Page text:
Sounds heady, right? Maybe it even is a little heady. What I want to look at are four propositions about the existence of God and God’s nature, very generally stated, say a bit about who I see espousing the first three propositions, and then present as a fourth one an interesting option that I almost never hear espoused. It’ll be a bit weird, but I just want to say, maybe we don’t reject proposition 4 out of hand.
Prolegomenon: I’m not using philosophical jargon, nor theological jargon, here. When I say “God” I mean all the various things that English-speaking Westerners mean when they say God. When I say “real”, I mean real like a hangnail or a pickup truck or the force of gravity as it relates to mass and distance. When I say “monster” I mean a scary being that makes babies cry and reasonable people run away. When I say “awesome” I mean both ‘awe-inspiring’ and ‘hey that’s really interesting’ and ‘what an exciting thing.’ When I say “Prolegomenon” I mean it paradoxically – simultaneously ironic and non-ironic usage. Anyway.
Proposition 1: God is real, and is a monster.
This is the proposition put forward by most Christian apologists, conservative evangelicals, fundamentalists of all stripes, radical Calvinists and similar folks. God is real, and hates you, or God is real, and is totally OK with you being consciously tortured forever, or God is real, and will force you to be happy and worshipful for eternity in heaven, etc. God is real, and what God does is good no matter what because the definition of “good” is “stuff God does for any reason, so shaddup about it.” Shorthand – scratch out “God” and substitute with “Dear Leader” or “Lord Ruler” and you get the idea.
Proposition 2: God is real, and is awesome.
This proposition is most often put forward by moderate and liberal evangelicals, emergents, many mainline denominations, and a lot of the Roman Catholic Church and Eastern Orthodox Church, at least in everyday conversation and use. God exists, and is a loving being who likes a lot of the things we like, and likes us too, at least mostly. God is on the right side of history, social-justice-wise – the liberator, the lover, the nonviolent redeemer, etc. This view of God is almost never represented in the news, almost never onstage during a “debate” on the existence of God. It’s the view of God that is quietly in the background of many people’s lives as they try to be good people, with wildly varying degrees of success.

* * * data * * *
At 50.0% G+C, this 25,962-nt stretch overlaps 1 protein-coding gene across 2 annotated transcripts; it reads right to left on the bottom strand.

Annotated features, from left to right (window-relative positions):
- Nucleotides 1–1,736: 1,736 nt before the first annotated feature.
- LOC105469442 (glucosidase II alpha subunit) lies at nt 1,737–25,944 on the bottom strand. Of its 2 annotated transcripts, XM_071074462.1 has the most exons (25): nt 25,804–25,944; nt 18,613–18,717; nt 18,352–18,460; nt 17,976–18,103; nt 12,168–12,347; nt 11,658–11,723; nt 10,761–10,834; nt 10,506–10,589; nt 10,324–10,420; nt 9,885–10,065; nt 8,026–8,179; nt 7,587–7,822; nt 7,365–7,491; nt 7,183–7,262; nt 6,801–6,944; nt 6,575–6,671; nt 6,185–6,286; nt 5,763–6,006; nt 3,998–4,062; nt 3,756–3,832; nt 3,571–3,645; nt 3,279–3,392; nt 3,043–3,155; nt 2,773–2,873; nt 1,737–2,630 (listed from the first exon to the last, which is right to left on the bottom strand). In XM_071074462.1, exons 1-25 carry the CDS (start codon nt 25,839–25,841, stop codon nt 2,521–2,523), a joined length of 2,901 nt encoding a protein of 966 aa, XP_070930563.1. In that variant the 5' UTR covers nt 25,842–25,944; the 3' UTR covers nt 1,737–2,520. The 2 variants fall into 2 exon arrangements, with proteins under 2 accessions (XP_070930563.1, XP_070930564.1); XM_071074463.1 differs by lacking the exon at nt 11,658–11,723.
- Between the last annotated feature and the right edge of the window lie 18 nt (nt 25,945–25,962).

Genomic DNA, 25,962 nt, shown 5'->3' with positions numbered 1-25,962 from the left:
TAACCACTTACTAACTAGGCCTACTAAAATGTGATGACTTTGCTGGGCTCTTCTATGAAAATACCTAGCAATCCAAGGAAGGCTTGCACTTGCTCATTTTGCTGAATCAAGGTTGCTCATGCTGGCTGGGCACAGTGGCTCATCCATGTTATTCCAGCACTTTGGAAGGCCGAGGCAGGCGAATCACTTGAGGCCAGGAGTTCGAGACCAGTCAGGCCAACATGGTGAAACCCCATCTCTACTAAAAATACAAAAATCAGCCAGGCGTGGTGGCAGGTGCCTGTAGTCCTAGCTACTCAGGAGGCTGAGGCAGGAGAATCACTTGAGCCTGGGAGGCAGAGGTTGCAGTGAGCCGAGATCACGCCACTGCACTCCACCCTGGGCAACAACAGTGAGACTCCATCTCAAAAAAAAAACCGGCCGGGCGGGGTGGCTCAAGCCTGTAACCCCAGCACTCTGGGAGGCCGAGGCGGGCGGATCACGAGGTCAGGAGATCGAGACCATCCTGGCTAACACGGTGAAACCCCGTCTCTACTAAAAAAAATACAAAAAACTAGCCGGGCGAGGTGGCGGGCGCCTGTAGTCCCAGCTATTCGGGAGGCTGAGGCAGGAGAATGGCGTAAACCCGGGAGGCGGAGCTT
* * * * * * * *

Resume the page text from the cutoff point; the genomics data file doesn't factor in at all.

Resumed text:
Proposition 3: God is imaginary, and is a monster.
This is the overwhelming report of New Atheism and much activist Atheism in the last decade or so. Not only is God made up, but God is a horrible guy. New Atheism reacts against the monstrous premises of fundamentalism and conservative evangelicalism by first accepting one and then rejecting the other – they swallow whole the “God is a monster” part above but reject the “God exists” part. It isn’t the case that they wish God existed but God simply does not, nor that God was an interesting idea for a while but has outlasted its purpose. Nope. There’s no God, and we’re better off without even the idea.
Proposition 4: God is imaginary, and is awesome.
From a practical perspective, God obviously exists (stolen from Bo Sanders, though I can’t find the podcast episode where he said it). I mean, we can’t discuss something that doesn’t exist in some form, right? God exists as an idea, an ideal, a reality in people’s lived and subjective experience; a real influence on how real people live real lives (to paraphrase Bo’s buddy Tripp), regardless of God’s ontological status. (Sorry, jargon there) Regardless of whether God exists the way gravity and mustaches exist.
LOTS of things that govern our everyday lives are imaginary. Money. The economy. Laws. Justice. Love. Grammar. Plot. Music. On and on and on. Money is merely the agreement we have all made to pretend that money is a thing. Absent that pretending, you can’t even burn money to make a very good fire to keep you warm at night. Given that most money is digital at this point anyway, it is even less useful. Money is electrons that we agree to pretend are a thing; that we agree to trade for real things and imaginary things both.